Amonikoyi was a Yoruba born in Nigeria who migrated to Togo. There he used ancient brass-casting techniques to make mask forms resembling Yoruba gelede masks. These masks were placed on top of graves as memorials to the deceased, rather than being worn in dance performances.

Mask, Ngbaka Culture, from Ubangi River region, Democratic Republic of the Congo, 19th century

Baboon (Dje) Mask, Guro Culture, from Marahoué or Haut Sassandra Region, Ivory Coast, late 19th-early 20th century
Medium: Wood, organic materials

Zamble Helmet Crest Mask, Guro Culture, from Marahoué Region, Ivory Coast, 19th century

Mask, Ngbaka Culture, from Democratic Republic of the Congo, late 19th or early 20th century

Mask for the Idangani Society, Akish, Salampasu Culture, from Lulua Province, Democratic Republic of the Congo, early 20th century

Mask, Lele Culture, from Kasai Province, Democratic Republic of the Congo, late 19th or early 20th century
The Lele make masks that have much in common with those of their Bushoong, Shoowa, and Ngeende neighbors of the Kuba kingdom but are much more rare. Stylistically, they are usually much flatter than those of the Kuba and are generally decorated with red and white pigments. This Lele carver made imaginative and skillful use of pigment to underline volume contrasts such as the convex, almond-shaped eyes–with multiple eyebrows stacked on top of each other to accentuate the eyes–and the pronounced relief of the nose, ears, and cicatrization marks.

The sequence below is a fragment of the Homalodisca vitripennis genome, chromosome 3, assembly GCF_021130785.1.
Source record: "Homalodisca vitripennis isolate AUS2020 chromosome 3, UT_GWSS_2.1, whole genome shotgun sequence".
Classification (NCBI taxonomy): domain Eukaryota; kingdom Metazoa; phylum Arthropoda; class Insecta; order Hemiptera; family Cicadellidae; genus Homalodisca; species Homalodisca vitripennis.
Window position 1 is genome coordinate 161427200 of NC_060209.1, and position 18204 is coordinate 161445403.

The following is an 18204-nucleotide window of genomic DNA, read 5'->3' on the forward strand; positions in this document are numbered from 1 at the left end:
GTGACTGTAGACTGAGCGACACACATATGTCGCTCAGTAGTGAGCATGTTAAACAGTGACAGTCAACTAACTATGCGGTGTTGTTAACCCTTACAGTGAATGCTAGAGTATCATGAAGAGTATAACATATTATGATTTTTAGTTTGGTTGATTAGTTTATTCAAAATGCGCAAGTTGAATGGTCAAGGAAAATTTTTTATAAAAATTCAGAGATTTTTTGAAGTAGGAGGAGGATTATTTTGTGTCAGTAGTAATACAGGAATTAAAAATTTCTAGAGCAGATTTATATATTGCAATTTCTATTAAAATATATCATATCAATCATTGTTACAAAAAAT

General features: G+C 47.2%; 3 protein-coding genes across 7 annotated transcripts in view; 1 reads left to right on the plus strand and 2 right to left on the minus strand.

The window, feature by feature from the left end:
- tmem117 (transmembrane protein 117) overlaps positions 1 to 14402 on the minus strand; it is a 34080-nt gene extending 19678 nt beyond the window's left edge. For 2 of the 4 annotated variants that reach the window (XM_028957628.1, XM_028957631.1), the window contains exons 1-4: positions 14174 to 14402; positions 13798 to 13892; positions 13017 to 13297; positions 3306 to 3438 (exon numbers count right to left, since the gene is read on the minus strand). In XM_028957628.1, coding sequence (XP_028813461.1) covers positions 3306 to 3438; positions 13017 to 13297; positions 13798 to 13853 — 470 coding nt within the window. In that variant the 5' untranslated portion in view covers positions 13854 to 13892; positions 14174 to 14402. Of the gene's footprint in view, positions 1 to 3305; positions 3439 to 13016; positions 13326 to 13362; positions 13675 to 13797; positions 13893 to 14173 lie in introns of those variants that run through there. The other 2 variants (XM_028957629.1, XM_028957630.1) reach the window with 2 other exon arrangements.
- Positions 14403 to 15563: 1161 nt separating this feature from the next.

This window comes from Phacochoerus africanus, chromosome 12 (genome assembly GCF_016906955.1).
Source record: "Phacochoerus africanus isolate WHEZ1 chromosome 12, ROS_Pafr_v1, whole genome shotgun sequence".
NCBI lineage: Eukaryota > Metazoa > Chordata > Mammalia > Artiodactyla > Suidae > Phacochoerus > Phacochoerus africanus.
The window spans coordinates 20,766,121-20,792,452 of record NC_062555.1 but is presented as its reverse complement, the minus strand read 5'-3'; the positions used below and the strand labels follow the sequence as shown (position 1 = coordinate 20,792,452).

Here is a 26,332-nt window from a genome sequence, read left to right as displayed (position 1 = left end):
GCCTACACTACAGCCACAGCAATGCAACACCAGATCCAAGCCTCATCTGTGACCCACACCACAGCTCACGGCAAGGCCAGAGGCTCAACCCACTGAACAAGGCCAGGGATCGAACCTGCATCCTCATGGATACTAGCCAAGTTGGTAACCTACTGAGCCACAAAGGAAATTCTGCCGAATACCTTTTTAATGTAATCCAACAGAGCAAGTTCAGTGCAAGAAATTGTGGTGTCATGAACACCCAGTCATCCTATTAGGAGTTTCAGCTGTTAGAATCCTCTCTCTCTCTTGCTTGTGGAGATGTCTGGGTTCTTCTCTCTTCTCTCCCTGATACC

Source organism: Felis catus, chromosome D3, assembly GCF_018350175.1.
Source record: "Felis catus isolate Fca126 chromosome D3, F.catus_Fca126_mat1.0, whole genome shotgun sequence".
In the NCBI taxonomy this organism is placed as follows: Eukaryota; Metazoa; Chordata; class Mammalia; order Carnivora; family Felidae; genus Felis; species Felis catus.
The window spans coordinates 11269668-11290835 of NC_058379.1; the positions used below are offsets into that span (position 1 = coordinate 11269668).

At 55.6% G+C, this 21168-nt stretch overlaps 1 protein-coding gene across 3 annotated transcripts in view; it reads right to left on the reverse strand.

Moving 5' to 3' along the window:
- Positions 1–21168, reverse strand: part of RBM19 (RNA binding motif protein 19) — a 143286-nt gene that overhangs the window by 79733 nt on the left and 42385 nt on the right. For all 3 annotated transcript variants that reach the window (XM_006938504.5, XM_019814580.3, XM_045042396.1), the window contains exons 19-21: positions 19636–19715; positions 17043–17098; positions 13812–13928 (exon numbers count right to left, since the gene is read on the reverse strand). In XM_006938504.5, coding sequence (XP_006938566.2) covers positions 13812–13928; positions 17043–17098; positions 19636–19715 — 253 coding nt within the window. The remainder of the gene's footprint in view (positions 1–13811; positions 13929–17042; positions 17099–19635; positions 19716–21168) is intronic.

The masks appear principally at the funerals of chiefs and elders but are also used in annual performances that celebrate and teach the history of Lele origins and migrations. In those performances, they are associated with the founding clans of the communities, who have superior status to the members of clans that arrived later.

Karanga Mask, Culture Mossi, from Nord Region, Burkina Faso, early 20th century
Karanga masks are danced at funerals in highly acrobatic, dramatic performances designed to emphasize their sculptural height. Most Mossi masks take the form of a totemic animal that protects a particular family from harm. This mask may be associated with the antelope, as the two projecting horns suggest.

Helmet Mask (ndoli jowei) for Sande Society, Mende Culture, from Nguabu, Moyamba district, Sierra Leone,  late 19th-early 20th century
Artist: The Nguabu Master
Medium: Wood, pigment


Source: brooklynmuseum.org  


African Masks from Various Cultures - Part 1